Auto Bailout Or Corporate Welfare

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[The Financial Crises]

The debate is raging as to whether to bailout the big three auto companies or not.

The proper perspective for understanding the proposed automobile industry bailout is not as a manufacturing bailout, but as a union bailout.

General Motors and Ford suffer from a structural problem; that structural problem is the United Autoworkers' Union. I’ll focus on GM and Ford; Chrysler is a privately owned Limited Liability Corporation (LLC).

In the 1980s Lee Iacocca dared Japanese car manufacturers to open auto manufacturing plants in the United States-a step, which the Japanese automakers did not wish to take. Iacocca was hoping that had the Japanese responded the United Auto Workers (UAW) would end up unionizing these plants; he was hoping to lure them into a trap.

Challenging the manhood of Japanese manufacturing companies was a mistake. And they responded like samurai.

Honda and Toyota took up Iacocca’s challenge and opened automobile manufacturing plants in the United States. But Iacocca's vision of Japanese auto manufacturing plants being overrun by the United Autoworkers Union never occurred. Iacocca had forgotten the history of Japanese labor unions; namely, that during the American occupation of Japan the American government had assisted Japanese manufacturers in defeating Japanese unions, which had been overwhelmingly Leftist.

Honda and Toyota opened automobile manufacturing plants using lean production method and statistical quality control. My 1971 Toyota, which was manufactured in Japan, was more reliable than either my father's Lincoln or his Chevrolet station wagon. Honda and Toyota are not encumbered by inflated union salaries.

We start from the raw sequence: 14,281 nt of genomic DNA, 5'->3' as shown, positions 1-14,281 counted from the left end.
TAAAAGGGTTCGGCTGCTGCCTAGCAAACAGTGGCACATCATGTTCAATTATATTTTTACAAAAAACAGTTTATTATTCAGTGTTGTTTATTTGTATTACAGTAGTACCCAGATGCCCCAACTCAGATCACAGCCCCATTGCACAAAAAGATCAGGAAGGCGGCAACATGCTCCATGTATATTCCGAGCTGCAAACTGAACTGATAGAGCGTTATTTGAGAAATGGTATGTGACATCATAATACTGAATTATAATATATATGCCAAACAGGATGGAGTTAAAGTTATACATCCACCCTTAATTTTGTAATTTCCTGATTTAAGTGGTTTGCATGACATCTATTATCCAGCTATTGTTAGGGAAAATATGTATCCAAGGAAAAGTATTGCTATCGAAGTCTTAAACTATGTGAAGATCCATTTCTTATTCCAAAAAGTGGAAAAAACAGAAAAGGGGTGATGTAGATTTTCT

Salaries at Honda and Toyota are roughly 70% of salaries at GM and Ford. Auxiliary benefits are not as generous. Prospective employees of Honda and Toyota are required to take standard examinations that test their statistical ability. Honda and Toyota were able to choose their employees on the basis of their knowledge of mathematics, something that the UAW would protest. One disadvantage, which Toyota and Honda do not have, is legacy costs. General Motors and Ford are mandated to pay generous pensions and health care for their retirees. (Health care costs are to be assumed by the union in 2010 with assistance from GM and Ford under new arrangements.)

The major problems with General Motors and Ford are basically that these companies never addressed the issues of fuel efficiency and small cars. Due to the influence of the Michigan congressional delegation to DC, exceptions to the fuel economy were always made for American cars; fuel efficiency was not enforced for American cars. Example: The Chrysler PT Cruiser is technically considered a "car" for emissions purposes and a "truck" for fuel economy—trucks are allowed to get fewer miles per gallon. Or consider this: the Toyota Prius has a 55 mpg rating while a Ford Explorer has 17 mpg rating.

General Motors and Ford have visionless management. At the back of the minds, they remember Richard Nixon's bailout of Chrysler, so they believe someone will always have their backs. Instead of using profits for innovation, the profits were wastefully distributed in dividends.

The eventual cost of GM and Ford bailout will be $100 billion; the measure will only delay and increase the cost of the final reckoning. The ideal solution, is for General Motors and Ford to declare bankruptcy- with Federal guarantees so that their suppliers remain solvent and they will have the breathing space to re-negotiate the union contracts; suppliers account for billions of dollars in business and more than a million jobs. Only then can GM and Ford successfully address their problems.
If these problems are not addressed, General Motors and Ford will become a contemporary version of Bethlehem Steel, the former number two steel manufacturer in the world. Bethlehem Steel did not innovate while the Japanese invested heavily in new technology.

Who today remembers Bethlehem Steel?


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